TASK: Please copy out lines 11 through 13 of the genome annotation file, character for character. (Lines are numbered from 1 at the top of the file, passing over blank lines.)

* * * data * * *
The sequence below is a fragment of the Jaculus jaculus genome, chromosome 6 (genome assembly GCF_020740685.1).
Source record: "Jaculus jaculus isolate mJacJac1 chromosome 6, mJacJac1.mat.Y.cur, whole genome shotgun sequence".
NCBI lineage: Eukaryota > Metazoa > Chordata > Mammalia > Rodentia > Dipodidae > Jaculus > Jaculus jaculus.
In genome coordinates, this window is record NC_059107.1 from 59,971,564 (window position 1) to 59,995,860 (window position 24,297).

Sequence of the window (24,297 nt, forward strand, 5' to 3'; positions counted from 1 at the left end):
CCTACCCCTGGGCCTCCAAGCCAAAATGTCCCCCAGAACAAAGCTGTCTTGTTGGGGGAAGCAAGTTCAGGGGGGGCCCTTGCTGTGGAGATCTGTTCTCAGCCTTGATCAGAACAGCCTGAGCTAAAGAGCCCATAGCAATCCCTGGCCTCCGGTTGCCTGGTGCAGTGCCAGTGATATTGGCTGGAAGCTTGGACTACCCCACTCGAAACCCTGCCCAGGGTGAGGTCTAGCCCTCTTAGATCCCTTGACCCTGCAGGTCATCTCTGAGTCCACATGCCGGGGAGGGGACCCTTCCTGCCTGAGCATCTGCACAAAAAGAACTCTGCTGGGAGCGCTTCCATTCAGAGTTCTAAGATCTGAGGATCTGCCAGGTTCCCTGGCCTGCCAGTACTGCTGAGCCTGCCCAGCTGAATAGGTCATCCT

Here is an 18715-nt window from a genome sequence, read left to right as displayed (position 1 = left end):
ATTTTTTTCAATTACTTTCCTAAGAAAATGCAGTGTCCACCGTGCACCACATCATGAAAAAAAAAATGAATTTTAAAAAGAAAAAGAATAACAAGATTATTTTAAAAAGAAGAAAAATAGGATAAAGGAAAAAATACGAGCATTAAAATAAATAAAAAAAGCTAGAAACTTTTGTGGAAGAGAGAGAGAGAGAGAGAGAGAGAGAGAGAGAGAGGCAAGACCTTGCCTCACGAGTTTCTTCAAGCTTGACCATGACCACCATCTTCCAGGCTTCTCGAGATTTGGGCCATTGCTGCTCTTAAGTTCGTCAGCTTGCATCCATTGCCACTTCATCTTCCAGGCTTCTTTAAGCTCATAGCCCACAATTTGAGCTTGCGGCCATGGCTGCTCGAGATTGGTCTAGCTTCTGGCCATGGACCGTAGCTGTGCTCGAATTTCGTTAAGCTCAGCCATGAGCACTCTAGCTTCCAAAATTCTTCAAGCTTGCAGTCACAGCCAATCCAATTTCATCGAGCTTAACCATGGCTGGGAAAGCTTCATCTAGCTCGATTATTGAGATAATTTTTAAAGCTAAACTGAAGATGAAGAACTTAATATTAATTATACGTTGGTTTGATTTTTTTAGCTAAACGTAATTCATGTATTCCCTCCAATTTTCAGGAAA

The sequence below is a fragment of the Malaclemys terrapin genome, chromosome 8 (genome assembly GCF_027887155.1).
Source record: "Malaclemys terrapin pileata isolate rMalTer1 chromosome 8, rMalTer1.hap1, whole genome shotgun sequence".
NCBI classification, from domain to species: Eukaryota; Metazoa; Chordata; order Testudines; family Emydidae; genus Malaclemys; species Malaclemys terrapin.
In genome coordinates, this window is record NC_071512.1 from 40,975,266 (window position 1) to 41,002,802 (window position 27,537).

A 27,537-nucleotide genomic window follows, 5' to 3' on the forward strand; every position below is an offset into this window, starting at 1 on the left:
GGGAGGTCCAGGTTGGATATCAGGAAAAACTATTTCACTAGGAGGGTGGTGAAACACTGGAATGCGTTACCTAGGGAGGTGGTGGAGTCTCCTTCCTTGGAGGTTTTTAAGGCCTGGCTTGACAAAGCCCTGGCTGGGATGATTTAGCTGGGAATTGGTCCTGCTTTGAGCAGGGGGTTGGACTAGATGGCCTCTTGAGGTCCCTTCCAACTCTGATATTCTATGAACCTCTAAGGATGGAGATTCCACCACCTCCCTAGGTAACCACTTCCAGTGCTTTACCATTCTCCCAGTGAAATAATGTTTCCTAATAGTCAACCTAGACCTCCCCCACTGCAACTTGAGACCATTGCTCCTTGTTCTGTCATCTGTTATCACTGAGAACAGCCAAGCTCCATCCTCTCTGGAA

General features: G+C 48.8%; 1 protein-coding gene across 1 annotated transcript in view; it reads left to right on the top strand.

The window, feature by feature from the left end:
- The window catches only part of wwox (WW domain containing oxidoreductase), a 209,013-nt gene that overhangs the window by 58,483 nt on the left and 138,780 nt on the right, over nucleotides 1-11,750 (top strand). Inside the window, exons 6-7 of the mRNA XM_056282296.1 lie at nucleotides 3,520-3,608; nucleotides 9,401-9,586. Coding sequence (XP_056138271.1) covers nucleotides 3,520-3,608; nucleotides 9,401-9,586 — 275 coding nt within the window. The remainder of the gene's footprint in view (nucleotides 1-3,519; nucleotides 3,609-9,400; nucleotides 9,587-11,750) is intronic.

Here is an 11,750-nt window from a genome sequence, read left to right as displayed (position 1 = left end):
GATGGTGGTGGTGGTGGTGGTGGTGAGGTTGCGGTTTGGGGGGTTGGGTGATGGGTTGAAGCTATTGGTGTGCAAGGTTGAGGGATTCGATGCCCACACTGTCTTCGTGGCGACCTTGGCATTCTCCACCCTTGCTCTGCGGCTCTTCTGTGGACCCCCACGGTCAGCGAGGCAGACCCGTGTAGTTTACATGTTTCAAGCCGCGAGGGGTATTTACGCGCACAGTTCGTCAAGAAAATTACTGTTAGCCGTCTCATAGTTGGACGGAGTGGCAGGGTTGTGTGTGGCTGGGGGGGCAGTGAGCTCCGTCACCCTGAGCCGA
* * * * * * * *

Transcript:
NCBI classification, from domain to species: Eukaryota; Metazoa; Chordata; order Testudines; family Emydidae; genus Malaclemys; species Malaclemys terrapin.
In genome coordinates, this window is record NC_071512.1 from 40,975,266 (window position 1) to 41,002,802 (window position 27,537).

A 27,537-nucleotide genomic window follows, 5' to 3' on the forward strand; every position below is an offset into this window, starting at 1 on the left: